In case you missed it, Yovani Gallardo had another great start last night, allowing one run over seven innings while striking out nine. Gallardo made a few mistakes during the game – two of the four hits he allowed were doubles – but he appeared to be playing cat-and-mouse with the Phillies lineup for most of the night. Look at this clip of his nine punchouts and pay special attention to the one of Ryan Howard in the sixth inning.
Yeah, that’s a 2-2 changeup Gallardo threw to Howard, who really did not see the pitch coming – judging by his swing and subsequent reaction, he might as well have been dealt an unexpected eephus pitch. His confusion actually isn’t all that surprising, as Gallardo rarely ever throws a change now.
When Gallardo was coming up through the Brewers’ system, he was similar to most high-school pitchers in that his fastball and breaking ball (he had – and still does have – both a curve and slider) were far more advanced than his changeup. He continued to throw the pitch, though, and in his first 2-3 years in the majors, it accounted for 5-7% of his offerings. In 2009, Gallardo’s changeup (which he mainly threw to lefties) induced the highest rate of whiffs of all his pitches, and in 2007, it finished a close second to his slider.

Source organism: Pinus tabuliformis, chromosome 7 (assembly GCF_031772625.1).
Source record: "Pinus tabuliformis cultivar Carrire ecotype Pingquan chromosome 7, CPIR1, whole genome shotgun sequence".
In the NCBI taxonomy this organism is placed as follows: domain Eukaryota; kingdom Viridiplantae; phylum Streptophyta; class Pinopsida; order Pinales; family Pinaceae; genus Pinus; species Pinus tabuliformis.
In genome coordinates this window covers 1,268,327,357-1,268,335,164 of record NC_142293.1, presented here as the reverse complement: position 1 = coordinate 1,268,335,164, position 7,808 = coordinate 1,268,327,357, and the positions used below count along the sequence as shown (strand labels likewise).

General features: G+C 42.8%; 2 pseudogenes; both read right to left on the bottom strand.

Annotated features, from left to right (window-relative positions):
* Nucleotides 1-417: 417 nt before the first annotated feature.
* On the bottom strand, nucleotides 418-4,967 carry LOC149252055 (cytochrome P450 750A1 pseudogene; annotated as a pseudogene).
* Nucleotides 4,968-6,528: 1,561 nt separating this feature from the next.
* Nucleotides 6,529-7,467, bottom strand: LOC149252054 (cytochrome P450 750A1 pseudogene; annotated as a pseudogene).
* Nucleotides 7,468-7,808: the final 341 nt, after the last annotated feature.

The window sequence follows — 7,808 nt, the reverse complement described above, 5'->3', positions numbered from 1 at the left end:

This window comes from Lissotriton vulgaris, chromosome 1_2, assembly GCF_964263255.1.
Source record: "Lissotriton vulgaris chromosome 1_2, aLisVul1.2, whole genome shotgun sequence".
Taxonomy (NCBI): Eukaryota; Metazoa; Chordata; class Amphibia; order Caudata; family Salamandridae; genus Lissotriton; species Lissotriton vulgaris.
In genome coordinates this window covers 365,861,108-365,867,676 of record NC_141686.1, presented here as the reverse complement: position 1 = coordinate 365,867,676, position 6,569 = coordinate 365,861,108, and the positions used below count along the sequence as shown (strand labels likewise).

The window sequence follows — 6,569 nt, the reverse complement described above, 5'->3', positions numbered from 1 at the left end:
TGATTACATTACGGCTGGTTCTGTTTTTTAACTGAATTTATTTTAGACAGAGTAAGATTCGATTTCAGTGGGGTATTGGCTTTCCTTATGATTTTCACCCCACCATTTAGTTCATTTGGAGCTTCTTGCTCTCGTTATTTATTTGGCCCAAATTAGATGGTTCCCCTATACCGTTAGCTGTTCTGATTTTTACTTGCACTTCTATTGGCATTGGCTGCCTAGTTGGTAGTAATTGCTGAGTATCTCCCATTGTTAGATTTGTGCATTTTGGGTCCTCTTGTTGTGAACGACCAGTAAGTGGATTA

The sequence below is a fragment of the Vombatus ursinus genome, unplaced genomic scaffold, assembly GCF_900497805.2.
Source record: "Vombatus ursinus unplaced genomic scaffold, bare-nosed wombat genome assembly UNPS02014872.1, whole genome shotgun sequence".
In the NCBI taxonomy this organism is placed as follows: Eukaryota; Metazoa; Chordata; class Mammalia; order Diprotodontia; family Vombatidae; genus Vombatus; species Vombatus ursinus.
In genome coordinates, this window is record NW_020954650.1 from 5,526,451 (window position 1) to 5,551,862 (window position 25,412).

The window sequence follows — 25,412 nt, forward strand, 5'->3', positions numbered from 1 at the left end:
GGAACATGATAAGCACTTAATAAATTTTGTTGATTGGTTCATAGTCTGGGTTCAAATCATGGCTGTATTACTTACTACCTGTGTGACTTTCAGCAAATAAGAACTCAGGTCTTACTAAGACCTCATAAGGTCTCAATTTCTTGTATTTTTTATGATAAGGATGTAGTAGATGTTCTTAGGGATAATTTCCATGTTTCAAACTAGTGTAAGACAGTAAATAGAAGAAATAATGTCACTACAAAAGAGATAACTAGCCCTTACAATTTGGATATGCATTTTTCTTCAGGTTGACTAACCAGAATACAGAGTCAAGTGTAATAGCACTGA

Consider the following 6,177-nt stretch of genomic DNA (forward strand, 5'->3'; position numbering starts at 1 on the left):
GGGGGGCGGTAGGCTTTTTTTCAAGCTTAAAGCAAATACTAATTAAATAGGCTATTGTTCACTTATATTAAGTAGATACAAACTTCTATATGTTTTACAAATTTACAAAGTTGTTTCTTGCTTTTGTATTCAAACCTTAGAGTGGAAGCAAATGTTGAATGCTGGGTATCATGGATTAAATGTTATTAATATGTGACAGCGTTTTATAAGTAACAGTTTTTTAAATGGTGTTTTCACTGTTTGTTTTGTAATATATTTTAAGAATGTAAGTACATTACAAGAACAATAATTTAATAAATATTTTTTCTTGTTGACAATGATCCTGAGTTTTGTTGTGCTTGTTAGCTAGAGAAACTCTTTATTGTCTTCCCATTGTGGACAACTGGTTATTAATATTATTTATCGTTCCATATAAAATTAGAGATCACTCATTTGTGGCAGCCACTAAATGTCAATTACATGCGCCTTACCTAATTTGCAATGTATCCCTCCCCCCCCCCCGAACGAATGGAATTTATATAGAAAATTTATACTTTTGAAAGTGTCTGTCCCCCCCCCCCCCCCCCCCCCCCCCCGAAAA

Something changed in 2010, however. Gallardo began throwing the pitch less often, and it has seldom shown up in his repertoire over the last three years, being used around 2% of time – the equivalent of 1 or 2 a game. During that time, his performance against lefties has gotten significantly worse:
LH OPS against Gallardo:
– 2007: .693
– 2009: .652
– 2010: .781
– 2011: .710
– 2012: .733
In spring training this year, one of the minor storylines was that Gallardo was fine-tuning his change with the intention of throwing it more in 2012. However, it still doesn’t get used nearly as often as his other pitches – just 4% of the time this year. It would be interesting to see what would happen, especially against left-handed hitters, if Gallardo started to feature the pitch more, but he also has a full arsenal that works just fine without another offering.
(All pitch data courtesy Brooks Baseball)